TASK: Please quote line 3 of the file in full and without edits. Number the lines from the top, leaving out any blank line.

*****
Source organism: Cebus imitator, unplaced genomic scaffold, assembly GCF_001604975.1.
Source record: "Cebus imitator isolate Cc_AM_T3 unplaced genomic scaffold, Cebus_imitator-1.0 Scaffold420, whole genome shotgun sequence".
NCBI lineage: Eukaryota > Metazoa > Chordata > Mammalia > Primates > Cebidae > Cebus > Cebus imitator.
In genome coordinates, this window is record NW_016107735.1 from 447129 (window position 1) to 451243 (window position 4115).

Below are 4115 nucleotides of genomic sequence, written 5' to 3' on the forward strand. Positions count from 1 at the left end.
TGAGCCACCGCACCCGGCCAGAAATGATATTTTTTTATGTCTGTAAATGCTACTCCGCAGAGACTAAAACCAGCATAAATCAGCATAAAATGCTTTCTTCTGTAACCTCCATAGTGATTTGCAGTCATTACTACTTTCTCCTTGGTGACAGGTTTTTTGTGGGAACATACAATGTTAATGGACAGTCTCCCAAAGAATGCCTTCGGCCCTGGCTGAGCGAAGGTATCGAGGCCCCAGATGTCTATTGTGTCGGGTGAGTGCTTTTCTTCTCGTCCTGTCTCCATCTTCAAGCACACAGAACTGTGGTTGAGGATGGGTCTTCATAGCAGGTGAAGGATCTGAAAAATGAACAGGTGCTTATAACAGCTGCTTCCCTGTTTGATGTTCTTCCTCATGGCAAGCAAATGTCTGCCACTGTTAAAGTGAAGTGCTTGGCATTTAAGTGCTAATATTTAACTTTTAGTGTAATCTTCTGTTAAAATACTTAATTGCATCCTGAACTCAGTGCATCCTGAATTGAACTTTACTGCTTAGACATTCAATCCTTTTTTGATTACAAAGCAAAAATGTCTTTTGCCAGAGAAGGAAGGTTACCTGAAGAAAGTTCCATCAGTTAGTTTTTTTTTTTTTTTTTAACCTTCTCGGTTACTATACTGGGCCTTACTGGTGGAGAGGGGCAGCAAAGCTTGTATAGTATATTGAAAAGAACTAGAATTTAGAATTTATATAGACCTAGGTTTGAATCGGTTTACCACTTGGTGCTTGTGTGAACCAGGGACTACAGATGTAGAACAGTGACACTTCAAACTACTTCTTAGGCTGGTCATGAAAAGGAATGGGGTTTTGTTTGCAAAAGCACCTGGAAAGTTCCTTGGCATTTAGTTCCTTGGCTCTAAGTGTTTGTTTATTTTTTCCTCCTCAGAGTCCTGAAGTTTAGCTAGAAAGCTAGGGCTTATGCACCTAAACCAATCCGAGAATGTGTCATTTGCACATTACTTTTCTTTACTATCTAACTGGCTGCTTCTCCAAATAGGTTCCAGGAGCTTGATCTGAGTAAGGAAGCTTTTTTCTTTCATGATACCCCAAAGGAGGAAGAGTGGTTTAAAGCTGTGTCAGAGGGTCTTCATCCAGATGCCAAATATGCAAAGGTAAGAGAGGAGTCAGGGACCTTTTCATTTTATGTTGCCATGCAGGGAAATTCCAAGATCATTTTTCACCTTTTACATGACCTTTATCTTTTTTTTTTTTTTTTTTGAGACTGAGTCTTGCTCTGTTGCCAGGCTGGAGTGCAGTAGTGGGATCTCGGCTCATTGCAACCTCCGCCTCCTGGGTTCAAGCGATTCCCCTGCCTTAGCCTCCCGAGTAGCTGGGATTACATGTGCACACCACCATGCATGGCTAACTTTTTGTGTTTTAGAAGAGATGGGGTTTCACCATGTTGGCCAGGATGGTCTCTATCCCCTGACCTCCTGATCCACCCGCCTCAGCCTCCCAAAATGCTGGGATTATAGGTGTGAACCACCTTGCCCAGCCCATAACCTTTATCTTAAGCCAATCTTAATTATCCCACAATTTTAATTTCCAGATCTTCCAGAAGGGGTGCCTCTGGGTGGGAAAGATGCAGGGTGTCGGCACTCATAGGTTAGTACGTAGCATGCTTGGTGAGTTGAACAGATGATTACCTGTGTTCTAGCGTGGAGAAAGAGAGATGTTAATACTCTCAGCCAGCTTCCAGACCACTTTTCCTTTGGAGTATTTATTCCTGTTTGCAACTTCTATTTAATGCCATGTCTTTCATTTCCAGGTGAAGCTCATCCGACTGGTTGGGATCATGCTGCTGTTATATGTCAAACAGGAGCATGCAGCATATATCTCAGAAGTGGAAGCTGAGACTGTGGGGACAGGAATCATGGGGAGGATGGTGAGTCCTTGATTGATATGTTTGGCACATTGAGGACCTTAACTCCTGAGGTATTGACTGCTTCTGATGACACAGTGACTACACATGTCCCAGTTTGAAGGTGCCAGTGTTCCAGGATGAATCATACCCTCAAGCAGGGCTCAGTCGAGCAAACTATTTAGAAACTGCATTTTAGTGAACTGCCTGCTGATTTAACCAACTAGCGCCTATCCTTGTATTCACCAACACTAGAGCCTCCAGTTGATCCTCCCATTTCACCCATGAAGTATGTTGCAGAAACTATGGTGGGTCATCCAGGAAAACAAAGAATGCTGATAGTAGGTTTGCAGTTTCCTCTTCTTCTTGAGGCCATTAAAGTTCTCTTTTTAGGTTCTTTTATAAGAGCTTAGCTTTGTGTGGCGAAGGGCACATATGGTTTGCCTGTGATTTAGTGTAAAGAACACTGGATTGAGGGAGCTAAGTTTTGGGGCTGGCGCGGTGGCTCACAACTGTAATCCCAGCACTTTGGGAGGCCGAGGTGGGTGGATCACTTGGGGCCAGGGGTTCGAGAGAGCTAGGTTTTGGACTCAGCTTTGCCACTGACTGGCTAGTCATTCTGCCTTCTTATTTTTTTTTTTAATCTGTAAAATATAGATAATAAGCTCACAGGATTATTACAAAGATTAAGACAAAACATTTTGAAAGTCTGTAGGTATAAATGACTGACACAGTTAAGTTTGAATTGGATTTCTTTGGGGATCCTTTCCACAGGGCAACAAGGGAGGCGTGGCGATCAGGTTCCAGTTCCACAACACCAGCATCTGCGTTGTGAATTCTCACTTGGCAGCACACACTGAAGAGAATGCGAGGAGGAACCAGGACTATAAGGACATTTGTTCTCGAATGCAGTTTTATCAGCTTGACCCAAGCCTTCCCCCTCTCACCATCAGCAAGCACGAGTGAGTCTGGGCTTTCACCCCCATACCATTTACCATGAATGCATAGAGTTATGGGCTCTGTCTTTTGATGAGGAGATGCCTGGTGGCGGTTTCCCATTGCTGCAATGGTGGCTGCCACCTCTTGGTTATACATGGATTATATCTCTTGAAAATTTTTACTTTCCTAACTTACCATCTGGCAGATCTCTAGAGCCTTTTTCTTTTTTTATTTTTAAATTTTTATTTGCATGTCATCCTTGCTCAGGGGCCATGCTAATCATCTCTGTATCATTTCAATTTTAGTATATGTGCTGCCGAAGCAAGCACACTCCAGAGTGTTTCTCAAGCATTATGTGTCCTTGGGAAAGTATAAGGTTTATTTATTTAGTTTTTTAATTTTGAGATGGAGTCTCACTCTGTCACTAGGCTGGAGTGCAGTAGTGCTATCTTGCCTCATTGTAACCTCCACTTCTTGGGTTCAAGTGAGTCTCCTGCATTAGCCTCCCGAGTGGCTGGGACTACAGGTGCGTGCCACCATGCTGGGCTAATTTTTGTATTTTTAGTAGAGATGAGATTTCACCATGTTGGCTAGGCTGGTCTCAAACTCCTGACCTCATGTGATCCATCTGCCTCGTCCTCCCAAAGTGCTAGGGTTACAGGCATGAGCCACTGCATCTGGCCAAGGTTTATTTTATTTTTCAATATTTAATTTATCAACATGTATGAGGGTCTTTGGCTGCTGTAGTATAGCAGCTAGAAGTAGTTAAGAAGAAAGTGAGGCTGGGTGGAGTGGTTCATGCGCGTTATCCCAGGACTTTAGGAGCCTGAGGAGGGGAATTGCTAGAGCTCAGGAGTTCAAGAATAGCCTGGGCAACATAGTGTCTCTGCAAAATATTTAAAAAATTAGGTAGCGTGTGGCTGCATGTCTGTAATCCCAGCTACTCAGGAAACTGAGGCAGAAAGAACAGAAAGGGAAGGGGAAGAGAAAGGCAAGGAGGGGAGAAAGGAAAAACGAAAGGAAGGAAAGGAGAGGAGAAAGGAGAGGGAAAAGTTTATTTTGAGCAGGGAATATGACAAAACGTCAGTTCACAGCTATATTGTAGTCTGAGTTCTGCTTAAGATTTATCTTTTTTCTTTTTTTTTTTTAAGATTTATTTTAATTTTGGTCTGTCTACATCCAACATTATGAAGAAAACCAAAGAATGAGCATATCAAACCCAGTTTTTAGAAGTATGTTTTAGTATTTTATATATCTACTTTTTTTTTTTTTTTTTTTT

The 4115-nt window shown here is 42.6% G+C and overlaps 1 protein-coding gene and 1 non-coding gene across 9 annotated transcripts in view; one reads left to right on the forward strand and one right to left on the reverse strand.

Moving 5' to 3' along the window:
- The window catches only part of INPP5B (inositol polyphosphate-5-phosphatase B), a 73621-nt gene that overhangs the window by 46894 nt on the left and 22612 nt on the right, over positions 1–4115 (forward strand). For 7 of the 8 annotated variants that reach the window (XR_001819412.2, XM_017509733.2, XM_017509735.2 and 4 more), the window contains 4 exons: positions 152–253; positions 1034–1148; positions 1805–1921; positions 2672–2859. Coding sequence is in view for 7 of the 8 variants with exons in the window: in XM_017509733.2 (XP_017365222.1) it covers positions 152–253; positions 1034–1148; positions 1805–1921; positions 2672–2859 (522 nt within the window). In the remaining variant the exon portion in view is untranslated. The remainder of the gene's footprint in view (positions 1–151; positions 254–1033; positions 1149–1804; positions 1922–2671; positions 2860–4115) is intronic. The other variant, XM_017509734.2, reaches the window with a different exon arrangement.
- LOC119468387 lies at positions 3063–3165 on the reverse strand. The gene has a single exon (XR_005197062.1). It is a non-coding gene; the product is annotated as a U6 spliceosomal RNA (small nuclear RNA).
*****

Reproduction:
NCBI lineage: Eukaryota > Metazoa > Chordata > Mammalia > Primates > Cebidae > Cebus > Cebus imitator.